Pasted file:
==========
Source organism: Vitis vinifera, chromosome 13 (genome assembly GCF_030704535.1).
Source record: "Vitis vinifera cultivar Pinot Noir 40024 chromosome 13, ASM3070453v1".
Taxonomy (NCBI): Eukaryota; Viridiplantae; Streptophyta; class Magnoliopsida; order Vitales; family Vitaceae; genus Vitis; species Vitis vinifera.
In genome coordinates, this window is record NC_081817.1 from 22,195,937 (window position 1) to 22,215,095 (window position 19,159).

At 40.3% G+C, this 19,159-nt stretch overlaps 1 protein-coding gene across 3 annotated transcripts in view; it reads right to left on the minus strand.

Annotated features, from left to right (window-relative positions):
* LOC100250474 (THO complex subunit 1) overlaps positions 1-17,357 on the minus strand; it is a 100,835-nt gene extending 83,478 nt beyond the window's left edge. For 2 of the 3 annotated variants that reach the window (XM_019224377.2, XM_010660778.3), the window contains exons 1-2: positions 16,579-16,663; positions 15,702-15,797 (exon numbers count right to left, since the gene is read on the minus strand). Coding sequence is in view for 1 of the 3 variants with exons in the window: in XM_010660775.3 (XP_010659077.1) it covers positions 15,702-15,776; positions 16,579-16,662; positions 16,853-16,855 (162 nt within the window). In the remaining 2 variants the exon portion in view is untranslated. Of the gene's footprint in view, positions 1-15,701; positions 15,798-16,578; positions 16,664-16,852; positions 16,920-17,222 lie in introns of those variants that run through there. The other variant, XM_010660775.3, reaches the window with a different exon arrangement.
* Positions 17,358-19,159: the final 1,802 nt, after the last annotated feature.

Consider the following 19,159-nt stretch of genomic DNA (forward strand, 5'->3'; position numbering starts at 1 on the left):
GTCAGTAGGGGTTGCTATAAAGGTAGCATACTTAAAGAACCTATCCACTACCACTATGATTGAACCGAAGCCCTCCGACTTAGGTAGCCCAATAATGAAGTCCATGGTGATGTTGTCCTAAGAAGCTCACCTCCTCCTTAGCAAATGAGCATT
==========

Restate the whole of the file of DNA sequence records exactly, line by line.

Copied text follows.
Source organism: Vitis vinifera, chromosome 13 (genome assembly GCF_030704535.1).
Source record: "Vitis vinifera cultivar Pinot Noir 40024 chromosome 13, ASM3070453v1".
Taxonomy (NCBI): Eukaryota; Viridiplantae; Streptophyta; class Magnoliopsida; order Vitales; family Vitaceae; genus Vitis; species Vitis vinifera.
In genome coordinates, this window is record NC_081817.1 from 22,195,937 (window position 1) to 22,215,095 (window position 19,159).

At 40.3% G+C, this 19,159-nt stretch overlaps 1 protein-coding gene across 3 annotated transcripts in view; it reads right to left on the minus strand.

Annotated features, from left to right (window-relative positions):
* LOC100250474 (THO complex subunit 1) overlaps positions 1-17,357 on the minus strand; it is a 100,835-nt gene extending 83,478 nt beyond the window's left edge. For 2 of the 3 annotated variants that reach the window (XM_019224377.2, XM_010660778.3), the window contains exons 1-2: positions 16,579-16,663; positions 15,702-15,797 (exon numbers count right to left, since the gene is read on the minus strand). Coding sequence is in view for 1 of the 3 variants with exons in the window: in XM_010660775.3 (XP_010659077.1) it covers positions 15,702-15,776; positions 16,579-16,662; positions 16,853-16,855 (162 nt within the window). In the remaining 2 variants the exon portion in view is untranslated. Of the gene's footprint in view, positions 1-15,701; positions 15,798-16,578; positions 16,664-16,852; positions 16,920-17,222 lie in introns of those variants that run through there. The other variant, XM_010660775.3, reaches the window with a different exon arrangement.
* Positions 17,358-19,159: the final 1,802 nt, after the last annotated feature.

Consider the following 19,159-nt stretch of genomic DNA (forward strand, 5'->3'; position numbering starts at 1 on the left):
GTCAGTAGGGGTTGCTATAAAGGTAGCATACTTAAAGAACCTATCCACTACCACTATGATTGAACCGAAGCCCTCCGACTTAGGTAGCCCAATAATGAAGTCCATGGTGATGTTGTCCTAAGAAGCTCACCTCCTCCTTAGCAAATGAGCATT